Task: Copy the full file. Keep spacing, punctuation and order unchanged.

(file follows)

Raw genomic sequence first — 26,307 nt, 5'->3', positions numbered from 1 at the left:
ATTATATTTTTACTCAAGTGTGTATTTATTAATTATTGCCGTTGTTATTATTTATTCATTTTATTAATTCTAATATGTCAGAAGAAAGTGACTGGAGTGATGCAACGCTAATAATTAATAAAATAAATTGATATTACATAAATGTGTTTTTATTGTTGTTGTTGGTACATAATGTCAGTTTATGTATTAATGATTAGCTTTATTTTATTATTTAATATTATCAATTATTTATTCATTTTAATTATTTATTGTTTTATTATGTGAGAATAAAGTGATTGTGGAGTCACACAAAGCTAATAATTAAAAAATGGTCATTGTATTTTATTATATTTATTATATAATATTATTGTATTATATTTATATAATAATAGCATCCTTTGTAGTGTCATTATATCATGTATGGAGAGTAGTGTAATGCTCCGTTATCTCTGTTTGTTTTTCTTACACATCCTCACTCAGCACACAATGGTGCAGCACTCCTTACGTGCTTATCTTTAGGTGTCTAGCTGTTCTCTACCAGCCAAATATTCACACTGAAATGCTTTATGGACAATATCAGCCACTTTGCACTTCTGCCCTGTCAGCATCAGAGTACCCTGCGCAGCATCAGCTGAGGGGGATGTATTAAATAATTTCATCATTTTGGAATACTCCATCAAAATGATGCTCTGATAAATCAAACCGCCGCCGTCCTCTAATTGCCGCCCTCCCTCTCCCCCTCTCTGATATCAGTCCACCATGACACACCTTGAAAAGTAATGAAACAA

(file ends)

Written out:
Raw genomic sequence first — 26,307 nt, 5'->3', positions numbered from 1 at the left:
ATTATATTTTTACTCAAGTGTGTATTTATTAATTATTGCCGTTGTTATTATTTATTCATTTTATTAATTCTAATATGTCAGAAGAAAGTGACTGGAGTGATGCAACGCTAATAATTAATAAAATAAATTGATATTACATAAATGTGTTTTTATTGTTGTTGTTGGTACATAATGTCAGTTTATGTATTAATGATTAGCTTTATTTTATTATTTAATATTATCAATTATTTATTCATTTTAATTATTTATTGTTTTATTATGTGAGAATAAAGTGATTGTGGAGTCACACAAAGCTAATAATTAAAAAATGGTCATTGTATTTTATTATATTTATTATATAATATTATTGTATTATATTTATATAATAATAGCATCCTTTGTAGTGTCATTATATCATGTATGGAGAGTAGTGTAATGCTCCGTTATCTCTGTTTGTTTTTCTTACACATCCTCACTCAGCACACAATGGTGCAGCACTCCTTACGTGCTTATCTTTAGGTGTCTAGCTGTTCTCTACCAGCCAAATATTCACACTGAAATGCTTTATGGACAATATCAGCCACTTTGCACTTCTGCCCTGTCAGCATCAGAGTACCCTGCGCAGCATCAGCTGAGGGGGATGTATTAAATAATTTCATCATTTTGGAATACTCCATCAAAATGATGCTCTGATAAATCAAACCGCCGCCGTCCTCTAATTGCCGCCCTCCCTCTCCCCCTCTCTGATATCAGTCCACCATGACACACCTTGAAAAGTAATGAAACAA